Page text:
It is not clear exactly what the “we” refers to, in the context of the conference, it may be Saudi internal demand for energy, but the read across to the global situation is strong.

Conflating their desire to keep pumping, and the view that “we are not going to need fossil fuels”  makes me think that the Saudis anticipate that demand might dry up before they have had the chance to produce and sell all their resources.    They don’t want to be the mugs in the room when we are on the down slope of Peak Demand.

If there really is a race to produce – then we should anticipate low oil prices for many years to come (baring ‘Black Swan’ events).  With many high-cost projects being left on the shelf.  My advice to environmentalists would be to stop using plastic kayaks to block arctic rigs, and go develop tech…  it is innovation in tech that will leave oil in the ground, not paddle protests.

Is oil dead ?  no, we still need oil, both from conventional and  unconventional sources.  But it will be the low cost oil that rides out this storm.

However, when we recognise that transport makes up roughly 50% of the use of crude oil, we could, as an industry, be blindsided by disruptive technology in vehicles.   This is, in my opinion, our biggest blind-spot of all, and it could happen faster than we think.   You don’t believe me? Then the recent demise of coal in the US should give pause for thought, albeit an inexact parallel.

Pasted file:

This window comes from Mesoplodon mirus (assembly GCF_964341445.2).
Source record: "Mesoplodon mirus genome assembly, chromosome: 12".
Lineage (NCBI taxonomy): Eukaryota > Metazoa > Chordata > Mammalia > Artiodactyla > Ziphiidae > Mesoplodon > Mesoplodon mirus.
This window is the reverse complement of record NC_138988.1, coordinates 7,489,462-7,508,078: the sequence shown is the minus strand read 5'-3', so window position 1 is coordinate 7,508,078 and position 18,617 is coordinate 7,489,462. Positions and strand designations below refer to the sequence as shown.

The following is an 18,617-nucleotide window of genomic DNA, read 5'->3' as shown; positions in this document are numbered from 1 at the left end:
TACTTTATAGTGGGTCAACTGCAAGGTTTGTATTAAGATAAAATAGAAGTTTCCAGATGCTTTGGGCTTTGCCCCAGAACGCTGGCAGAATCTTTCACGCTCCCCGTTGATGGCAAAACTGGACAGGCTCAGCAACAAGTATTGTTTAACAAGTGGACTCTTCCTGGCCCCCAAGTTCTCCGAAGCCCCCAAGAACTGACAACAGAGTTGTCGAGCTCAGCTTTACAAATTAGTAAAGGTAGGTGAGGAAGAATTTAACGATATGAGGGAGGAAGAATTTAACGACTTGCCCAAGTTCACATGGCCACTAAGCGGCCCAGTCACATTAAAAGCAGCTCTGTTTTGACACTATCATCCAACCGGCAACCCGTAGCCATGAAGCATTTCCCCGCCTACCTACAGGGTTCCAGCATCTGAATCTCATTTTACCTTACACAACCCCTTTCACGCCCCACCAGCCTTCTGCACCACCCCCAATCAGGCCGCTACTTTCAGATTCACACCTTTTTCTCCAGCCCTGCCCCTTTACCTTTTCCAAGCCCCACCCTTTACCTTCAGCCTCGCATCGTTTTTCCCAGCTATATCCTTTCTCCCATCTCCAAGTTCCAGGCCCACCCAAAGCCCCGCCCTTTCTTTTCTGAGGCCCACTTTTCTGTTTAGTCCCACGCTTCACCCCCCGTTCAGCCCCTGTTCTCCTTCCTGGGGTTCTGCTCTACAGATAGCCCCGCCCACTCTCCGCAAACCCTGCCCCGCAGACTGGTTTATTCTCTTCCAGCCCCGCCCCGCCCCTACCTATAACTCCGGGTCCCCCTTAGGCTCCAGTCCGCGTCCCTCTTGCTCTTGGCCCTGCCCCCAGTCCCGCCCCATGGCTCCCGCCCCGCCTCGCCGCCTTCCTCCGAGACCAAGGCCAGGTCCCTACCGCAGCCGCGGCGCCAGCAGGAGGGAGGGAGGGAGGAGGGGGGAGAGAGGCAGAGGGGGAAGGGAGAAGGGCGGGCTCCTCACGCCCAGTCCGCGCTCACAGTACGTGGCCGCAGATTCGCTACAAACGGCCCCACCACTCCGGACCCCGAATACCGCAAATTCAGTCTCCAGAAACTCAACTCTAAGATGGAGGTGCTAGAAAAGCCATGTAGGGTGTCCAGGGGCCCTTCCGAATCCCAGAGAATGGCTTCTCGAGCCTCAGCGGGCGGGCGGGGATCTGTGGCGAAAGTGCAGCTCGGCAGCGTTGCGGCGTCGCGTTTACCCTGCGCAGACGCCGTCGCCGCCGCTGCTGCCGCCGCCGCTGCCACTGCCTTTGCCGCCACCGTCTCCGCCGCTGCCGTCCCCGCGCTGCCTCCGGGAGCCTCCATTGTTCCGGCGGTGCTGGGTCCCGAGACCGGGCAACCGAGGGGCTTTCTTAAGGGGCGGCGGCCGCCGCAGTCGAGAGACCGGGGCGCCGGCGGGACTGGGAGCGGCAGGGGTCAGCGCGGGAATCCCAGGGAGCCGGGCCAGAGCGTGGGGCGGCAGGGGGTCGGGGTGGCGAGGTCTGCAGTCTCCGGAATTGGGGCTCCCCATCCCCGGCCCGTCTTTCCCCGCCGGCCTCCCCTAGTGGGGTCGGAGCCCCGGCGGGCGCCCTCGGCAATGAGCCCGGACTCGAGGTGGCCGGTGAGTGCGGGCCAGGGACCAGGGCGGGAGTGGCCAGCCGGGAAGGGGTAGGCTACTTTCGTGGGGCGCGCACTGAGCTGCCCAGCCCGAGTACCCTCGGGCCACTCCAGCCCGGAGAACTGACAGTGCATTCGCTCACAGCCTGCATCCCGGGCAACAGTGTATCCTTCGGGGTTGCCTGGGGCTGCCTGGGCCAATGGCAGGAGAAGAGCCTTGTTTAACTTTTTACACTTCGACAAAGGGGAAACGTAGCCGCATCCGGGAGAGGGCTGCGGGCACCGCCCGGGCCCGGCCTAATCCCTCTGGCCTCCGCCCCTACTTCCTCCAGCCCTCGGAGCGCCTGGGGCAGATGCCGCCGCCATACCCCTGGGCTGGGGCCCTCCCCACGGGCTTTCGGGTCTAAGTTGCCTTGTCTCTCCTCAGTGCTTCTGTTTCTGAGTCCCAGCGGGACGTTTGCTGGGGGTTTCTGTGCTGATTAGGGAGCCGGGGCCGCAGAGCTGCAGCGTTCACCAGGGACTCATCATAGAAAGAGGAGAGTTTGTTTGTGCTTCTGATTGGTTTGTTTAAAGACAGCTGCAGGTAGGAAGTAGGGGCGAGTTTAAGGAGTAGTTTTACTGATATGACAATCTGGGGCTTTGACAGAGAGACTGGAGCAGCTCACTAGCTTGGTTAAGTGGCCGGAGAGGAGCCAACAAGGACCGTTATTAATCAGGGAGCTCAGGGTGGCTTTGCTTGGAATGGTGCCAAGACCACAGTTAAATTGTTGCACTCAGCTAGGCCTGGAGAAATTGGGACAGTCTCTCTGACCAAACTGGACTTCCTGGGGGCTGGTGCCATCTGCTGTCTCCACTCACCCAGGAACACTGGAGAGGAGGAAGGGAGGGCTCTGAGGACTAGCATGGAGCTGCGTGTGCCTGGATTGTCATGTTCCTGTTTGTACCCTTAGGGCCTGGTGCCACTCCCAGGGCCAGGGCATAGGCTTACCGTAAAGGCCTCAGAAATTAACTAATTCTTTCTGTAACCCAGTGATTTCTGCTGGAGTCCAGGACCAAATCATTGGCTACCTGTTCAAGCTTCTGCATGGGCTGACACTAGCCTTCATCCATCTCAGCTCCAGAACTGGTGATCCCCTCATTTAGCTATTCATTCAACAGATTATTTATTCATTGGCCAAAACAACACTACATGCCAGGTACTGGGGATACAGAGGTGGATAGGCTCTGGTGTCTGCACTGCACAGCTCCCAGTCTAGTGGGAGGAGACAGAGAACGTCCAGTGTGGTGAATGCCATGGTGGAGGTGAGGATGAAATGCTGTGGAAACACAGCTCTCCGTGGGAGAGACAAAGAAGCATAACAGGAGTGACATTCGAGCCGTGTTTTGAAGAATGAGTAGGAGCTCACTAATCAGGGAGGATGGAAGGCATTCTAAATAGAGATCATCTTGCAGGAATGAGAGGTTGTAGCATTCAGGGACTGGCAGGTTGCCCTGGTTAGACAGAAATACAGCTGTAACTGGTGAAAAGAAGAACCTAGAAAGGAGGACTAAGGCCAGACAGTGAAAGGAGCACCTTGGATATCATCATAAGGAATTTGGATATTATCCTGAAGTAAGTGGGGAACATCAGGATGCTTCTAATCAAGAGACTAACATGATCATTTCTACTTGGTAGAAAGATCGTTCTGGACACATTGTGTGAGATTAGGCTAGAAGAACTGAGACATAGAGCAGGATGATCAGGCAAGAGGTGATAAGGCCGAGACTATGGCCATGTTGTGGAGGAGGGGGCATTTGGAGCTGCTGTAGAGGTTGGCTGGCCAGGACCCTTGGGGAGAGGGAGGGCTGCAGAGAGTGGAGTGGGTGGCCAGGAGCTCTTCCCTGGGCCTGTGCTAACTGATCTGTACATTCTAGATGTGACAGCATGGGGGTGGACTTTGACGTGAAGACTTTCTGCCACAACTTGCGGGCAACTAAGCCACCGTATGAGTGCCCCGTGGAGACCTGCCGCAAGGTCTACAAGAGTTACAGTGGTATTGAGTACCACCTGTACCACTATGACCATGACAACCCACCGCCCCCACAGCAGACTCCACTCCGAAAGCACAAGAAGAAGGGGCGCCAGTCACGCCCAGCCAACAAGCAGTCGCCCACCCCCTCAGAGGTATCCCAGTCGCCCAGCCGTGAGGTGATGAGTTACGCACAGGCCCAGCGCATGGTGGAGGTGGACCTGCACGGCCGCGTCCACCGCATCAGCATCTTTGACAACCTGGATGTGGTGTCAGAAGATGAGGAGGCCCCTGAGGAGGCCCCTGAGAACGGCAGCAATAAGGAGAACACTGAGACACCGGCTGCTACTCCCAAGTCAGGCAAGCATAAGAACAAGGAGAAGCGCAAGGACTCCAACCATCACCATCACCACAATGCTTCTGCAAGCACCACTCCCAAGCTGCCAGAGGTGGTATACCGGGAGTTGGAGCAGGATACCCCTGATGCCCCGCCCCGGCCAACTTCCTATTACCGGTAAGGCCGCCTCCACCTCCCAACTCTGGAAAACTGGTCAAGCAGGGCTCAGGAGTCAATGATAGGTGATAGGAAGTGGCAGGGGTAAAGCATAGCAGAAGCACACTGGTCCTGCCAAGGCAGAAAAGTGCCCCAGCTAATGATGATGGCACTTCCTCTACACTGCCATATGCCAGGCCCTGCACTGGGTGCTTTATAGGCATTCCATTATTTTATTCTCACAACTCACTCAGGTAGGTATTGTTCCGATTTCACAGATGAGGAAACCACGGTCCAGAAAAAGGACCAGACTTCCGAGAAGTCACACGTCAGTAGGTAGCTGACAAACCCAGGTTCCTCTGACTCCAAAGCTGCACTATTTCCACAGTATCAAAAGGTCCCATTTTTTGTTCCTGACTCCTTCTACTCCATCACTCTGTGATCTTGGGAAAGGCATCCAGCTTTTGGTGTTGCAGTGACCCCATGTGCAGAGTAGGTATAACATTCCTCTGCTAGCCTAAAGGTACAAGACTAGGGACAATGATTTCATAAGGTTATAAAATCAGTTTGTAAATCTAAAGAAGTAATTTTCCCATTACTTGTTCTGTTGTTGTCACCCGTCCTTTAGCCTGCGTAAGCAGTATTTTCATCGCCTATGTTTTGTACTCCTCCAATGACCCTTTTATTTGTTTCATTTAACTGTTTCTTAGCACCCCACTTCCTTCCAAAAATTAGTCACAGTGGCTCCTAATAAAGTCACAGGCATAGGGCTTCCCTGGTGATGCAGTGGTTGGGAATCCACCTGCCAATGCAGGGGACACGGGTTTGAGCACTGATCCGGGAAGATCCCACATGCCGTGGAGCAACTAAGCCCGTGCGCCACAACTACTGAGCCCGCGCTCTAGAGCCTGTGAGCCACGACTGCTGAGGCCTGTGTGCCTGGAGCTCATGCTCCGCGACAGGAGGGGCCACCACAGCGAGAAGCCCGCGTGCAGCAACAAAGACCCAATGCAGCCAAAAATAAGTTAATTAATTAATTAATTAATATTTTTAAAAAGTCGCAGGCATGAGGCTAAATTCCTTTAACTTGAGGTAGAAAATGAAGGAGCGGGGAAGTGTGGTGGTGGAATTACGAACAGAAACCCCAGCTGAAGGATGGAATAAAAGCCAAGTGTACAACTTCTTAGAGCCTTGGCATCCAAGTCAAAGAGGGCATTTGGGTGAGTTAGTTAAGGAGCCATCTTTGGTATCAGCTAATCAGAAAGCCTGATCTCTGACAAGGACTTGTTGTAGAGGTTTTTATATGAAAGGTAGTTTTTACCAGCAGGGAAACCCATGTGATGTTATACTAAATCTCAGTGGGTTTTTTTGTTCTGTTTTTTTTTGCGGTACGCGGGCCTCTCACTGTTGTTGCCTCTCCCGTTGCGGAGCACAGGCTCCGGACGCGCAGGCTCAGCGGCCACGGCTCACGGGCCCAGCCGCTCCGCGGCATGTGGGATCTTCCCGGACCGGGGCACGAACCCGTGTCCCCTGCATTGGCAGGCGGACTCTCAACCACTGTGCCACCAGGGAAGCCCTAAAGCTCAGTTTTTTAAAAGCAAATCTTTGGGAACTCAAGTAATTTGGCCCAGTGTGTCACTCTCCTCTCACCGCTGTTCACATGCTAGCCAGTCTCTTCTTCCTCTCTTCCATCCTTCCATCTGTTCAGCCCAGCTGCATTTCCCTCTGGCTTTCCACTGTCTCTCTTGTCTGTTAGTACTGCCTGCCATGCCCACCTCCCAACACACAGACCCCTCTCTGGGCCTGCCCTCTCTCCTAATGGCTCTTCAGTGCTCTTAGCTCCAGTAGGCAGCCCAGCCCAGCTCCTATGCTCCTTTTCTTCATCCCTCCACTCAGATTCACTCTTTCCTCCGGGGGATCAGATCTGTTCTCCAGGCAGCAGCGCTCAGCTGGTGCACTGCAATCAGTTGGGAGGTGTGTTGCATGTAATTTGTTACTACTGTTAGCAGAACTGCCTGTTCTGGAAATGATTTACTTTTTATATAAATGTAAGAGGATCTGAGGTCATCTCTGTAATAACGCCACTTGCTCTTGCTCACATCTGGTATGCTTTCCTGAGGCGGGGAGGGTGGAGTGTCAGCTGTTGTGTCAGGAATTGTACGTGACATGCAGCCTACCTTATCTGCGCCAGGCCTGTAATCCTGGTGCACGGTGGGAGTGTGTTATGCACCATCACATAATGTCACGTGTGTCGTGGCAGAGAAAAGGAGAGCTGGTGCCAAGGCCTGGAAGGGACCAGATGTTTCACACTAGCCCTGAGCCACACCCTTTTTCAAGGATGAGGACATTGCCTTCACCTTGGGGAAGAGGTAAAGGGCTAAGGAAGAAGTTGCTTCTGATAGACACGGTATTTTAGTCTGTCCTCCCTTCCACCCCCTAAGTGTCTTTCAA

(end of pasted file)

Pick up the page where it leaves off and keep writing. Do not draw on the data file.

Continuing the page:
Frankly, although I work in an industry that personally works better for me when prices are higher, not burning oil for transport is the right thing to do.  Not even getting close to the arguments about pollution and climate; simply burning such a rich and valuable resource is a waste that future generations may look back at with anger.

Finally, and as a segue into my next post; the Shell-BG merger was seen by many in the immediate aftermath of the announcement as a read-across to a high ($85) future oil-price.  Many took comfort from this.   With a bit of breathing space, it could be interpreted that Shell have in fact taken a strategic view that gas is the fuel of the future, even if there is no plain sailing ahead there either.